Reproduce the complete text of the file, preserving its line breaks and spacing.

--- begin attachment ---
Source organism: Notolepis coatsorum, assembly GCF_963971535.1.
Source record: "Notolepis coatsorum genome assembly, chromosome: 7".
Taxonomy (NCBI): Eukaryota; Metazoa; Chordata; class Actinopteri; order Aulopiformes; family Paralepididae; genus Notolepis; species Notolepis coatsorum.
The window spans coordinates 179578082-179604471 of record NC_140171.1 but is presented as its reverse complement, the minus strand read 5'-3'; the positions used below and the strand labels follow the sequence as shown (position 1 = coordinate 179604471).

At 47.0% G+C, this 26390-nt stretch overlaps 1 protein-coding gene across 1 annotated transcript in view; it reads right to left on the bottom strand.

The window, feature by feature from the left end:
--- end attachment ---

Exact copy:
Source organism: Notolepis coatsorum, assembly GCF_963971535.1.
Source record: "Notolepis coatsorum genome assembly, chromosome: 7".
Taxonomy (NCBI): Eukaryota; Metazoa; Chordata; class Actinopteri; order Aulopiformes; family Paralepididae; genus Notolepis; species Notolepis coatsorum.
The window spans coordinates 179578082-179604471 of record NC_140171.1 but is presented as its reverse complement, the minus strand read 5'-3'; the positions used below and the strand labels follow the sequence as shown (position 1 = coordinate 179604471).

At 47.0% G+C, this 26390-nt stretch overlaps 1 protein-coding gene across 1 annotated transcript in view; it reads right to left on the bottom strand.

The window, feature by feature from the left end: